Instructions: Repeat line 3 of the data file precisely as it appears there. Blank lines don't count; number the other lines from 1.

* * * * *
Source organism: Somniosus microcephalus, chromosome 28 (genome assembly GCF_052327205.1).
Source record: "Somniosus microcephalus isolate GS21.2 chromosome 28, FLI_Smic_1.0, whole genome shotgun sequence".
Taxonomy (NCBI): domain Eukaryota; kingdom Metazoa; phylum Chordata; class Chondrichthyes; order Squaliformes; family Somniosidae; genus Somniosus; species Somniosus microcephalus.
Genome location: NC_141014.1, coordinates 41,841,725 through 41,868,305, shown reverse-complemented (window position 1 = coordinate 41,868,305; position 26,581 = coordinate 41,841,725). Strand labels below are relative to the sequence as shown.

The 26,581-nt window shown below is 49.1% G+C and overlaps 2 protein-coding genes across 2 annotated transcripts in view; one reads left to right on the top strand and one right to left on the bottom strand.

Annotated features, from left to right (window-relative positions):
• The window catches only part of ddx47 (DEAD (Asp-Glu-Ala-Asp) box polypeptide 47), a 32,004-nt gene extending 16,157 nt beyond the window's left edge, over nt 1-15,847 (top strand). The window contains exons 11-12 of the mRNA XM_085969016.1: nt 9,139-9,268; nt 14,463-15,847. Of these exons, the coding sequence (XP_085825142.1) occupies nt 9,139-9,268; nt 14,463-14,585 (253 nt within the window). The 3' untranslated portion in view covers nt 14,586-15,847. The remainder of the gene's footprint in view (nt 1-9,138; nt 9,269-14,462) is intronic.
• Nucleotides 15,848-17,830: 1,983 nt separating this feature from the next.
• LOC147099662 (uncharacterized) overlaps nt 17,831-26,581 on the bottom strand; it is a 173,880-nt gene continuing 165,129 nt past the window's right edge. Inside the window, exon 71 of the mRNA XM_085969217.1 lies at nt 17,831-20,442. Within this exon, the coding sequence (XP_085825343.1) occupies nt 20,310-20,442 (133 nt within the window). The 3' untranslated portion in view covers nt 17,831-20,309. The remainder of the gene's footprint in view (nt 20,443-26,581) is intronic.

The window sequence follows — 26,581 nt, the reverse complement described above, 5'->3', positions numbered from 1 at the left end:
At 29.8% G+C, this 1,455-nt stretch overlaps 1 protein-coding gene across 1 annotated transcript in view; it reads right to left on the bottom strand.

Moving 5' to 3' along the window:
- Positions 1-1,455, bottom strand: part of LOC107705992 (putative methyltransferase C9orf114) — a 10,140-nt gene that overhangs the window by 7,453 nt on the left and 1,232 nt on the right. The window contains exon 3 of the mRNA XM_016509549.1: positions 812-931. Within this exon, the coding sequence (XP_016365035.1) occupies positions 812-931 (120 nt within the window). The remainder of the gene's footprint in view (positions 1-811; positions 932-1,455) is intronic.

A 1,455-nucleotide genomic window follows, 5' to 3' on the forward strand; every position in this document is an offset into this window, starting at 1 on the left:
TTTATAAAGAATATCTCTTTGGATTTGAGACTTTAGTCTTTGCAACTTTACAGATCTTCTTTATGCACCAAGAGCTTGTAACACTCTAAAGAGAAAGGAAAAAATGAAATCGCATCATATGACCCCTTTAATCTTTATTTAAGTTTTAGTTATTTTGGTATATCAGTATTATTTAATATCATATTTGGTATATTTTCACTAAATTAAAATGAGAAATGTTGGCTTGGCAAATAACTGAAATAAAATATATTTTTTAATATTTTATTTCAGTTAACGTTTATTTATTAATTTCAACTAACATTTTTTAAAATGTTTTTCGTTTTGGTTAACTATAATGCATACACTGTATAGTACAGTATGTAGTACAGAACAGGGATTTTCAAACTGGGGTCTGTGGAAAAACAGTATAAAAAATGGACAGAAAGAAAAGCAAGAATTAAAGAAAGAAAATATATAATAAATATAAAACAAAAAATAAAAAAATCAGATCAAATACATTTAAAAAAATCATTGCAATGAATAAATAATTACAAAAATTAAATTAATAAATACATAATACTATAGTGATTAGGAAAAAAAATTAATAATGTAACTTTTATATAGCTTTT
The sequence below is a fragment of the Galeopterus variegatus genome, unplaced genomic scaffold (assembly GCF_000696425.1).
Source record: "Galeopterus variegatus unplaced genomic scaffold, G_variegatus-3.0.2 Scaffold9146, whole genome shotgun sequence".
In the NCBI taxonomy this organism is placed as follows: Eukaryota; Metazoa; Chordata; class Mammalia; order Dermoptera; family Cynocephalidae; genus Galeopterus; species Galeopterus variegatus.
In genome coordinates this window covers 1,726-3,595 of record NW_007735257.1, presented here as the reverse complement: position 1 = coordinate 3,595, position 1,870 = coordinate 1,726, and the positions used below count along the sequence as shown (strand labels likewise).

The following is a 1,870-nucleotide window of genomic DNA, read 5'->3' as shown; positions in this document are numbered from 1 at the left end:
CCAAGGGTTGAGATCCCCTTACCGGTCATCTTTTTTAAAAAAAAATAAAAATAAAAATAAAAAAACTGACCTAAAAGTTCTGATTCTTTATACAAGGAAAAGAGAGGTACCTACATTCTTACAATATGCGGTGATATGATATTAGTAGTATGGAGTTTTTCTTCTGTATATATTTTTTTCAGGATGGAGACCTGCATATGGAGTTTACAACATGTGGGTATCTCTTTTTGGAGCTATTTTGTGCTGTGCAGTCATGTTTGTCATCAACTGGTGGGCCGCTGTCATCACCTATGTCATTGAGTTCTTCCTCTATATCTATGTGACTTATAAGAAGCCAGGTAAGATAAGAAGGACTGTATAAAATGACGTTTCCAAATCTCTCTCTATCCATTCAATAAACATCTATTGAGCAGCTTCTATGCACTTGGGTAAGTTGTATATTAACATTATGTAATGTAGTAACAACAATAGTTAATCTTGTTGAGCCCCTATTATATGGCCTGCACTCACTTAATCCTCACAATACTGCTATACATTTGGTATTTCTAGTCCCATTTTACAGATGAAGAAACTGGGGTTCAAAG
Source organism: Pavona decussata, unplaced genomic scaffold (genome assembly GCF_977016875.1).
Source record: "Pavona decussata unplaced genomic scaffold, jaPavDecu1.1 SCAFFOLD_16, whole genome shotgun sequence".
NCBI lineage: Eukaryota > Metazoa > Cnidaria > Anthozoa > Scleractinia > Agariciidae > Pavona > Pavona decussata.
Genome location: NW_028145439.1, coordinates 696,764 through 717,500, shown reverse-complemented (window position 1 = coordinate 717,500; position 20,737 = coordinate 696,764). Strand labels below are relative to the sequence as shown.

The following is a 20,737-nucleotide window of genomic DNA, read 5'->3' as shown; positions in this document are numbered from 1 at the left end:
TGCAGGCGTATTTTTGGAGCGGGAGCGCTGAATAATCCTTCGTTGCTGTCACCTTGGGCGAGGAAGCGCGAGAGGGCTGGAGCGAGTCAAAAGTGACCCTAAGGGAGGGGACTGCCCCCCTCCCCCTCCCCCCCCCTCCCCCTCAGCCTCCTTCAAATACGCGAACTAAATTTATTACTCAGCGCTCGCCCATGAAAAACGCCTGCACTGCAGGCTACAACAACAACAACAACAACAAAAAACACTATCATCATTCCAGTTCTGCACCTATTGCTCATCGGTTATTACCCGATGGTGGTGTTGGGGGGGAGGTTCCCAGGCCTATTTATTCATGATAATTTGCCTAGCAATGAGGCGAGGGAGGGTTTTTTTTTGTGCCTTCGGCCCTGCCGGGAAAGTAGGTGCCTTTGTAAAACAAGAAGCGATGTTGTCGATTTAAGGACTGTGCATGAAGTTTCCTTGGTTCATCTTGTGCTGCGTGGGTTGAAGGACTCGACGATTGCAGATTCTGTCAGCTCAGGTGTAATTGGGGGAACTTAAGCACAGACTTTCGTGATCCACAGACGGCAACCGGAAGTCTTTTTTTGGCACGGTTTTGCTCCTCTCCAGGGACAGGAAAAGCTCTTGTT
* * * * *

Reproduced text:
Taxonomy (NCBI): domain Eukaryota; kingdom Metazoa; phylum Chordata; class Chondrichthyes; order Squaliformes; family Somniosidae; genus Somniosus; species Somniosus microcephalus.